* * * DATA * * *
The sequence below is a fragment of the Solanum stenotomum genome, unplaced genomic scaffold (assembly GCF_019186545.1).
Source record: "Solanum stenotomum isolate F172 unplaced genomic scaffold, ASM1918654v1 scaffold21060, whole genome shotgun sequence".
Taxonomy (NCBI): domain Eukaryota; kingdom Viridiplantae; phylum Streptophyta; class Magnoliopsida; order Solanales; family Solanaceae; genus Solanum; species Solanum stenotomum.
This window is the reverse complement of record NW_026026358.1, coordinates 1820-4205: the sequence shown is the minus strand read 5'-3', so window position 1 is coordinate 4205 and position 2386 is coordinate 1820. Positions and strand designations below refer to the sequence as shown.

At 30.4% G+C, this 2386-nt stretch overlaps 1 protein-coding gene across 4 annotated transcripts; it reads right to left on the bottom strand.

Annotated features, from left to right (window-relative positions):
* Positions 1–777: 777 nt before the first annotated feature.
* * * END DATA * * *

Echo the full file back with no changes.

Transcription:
The sequence below is a fragment of the Solanum stenotomum genome, unplaced genomic scaffold (assembly GCF_019186545.1).
Source record: "Solanum stenotomum isolate F172 unplaced genomic scaffold, ASM1918654v1 scaffold21060, whole genome shotgun sequence".
Taxonomy (NCBI): domain Eukaryota; kingdom Viridiplantae; phylum Streptophyta; class Magnoliopsida; order Solanales; family Solanaceae; genus Solanum; species Solanum stenotomum.
This window is the reverse complement of record NW_026026358.1, coordinates 1820-4205: the sequence shown is the minus strand read 5'-3', so window position 1 is coordinate 4205 and position 2386 is coordinate 1820. Positions and strand designations below refer to the sequence as shown.

At 30.4% G+C, this 2386-nt stretch overlaps 1 protein-coding gene across 4 annotated transcripts; it reads right to left on the bottom strand.

Annotated features, from left to right (window-relative positions):
* Positions 1–777: 777 nt before the first annotated feature.